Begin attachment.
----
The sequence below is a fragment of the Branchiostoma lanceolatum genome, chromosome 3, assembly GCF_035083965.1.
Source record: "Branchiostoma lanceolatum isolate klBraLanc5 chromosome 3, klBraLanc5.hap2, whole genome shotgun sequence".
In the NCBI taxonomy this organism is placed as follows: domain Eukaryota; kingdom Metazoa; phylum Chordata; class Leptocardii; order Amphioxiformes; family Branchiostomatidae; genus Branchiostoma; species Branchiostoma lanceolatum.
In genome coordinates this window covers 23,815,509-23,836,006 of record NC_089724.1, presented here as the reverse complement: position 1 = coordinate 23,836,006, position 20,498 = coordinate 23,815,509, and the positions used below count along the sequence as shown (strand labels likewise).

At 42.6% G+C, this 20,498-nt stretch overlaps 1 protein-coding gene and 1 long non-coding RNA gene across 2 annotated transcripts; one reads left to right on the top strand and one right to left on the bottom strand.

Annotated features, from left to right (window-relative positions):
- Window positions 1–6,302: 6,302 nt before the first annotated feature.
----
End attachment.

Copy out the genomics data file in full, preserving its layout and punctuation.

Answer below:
The sequence below is a fragment of the Branchiostoma lanceolatum genome, chromosome 3, assembly GCF_035083965.1.
Source record: "Branchiostoma lanceolatum isolate klBraLanc5 chromosome 3, klBraLanc5.hap2, whole genome shotgun sequence".
In the NCBI taxonomy this organism is placed as follows: domain Eukaryota; kingdom Metazoa; phylum Chordata; class Leptocardii; order Amphioxiformes; family Branchiostomatidae; genus Branchiostoma; species Branchiostoma lanceolatum.
In genome coordinates this window covers 23,815,509-23,836,006 of record NC_089724.1, presented here as the reverse complement: position 1 = coordinate 23,836,006, position 20,498 = coordinate 23,815,509, and the positions used below count along the sequence as shown (strand labels likewise).

At 42.6% G+C, this 20,498-nt stretch overlaps 1 protein-coding gene and 1 long non-coding RNA gene across 2 annotated transcripts; one reads left to right on the top strand and one right to left on the bottom strand.

Annotated features, from left to right (window-relative positions):
- Window positions 1–6,302: 6,302 nt before the first annotated feature.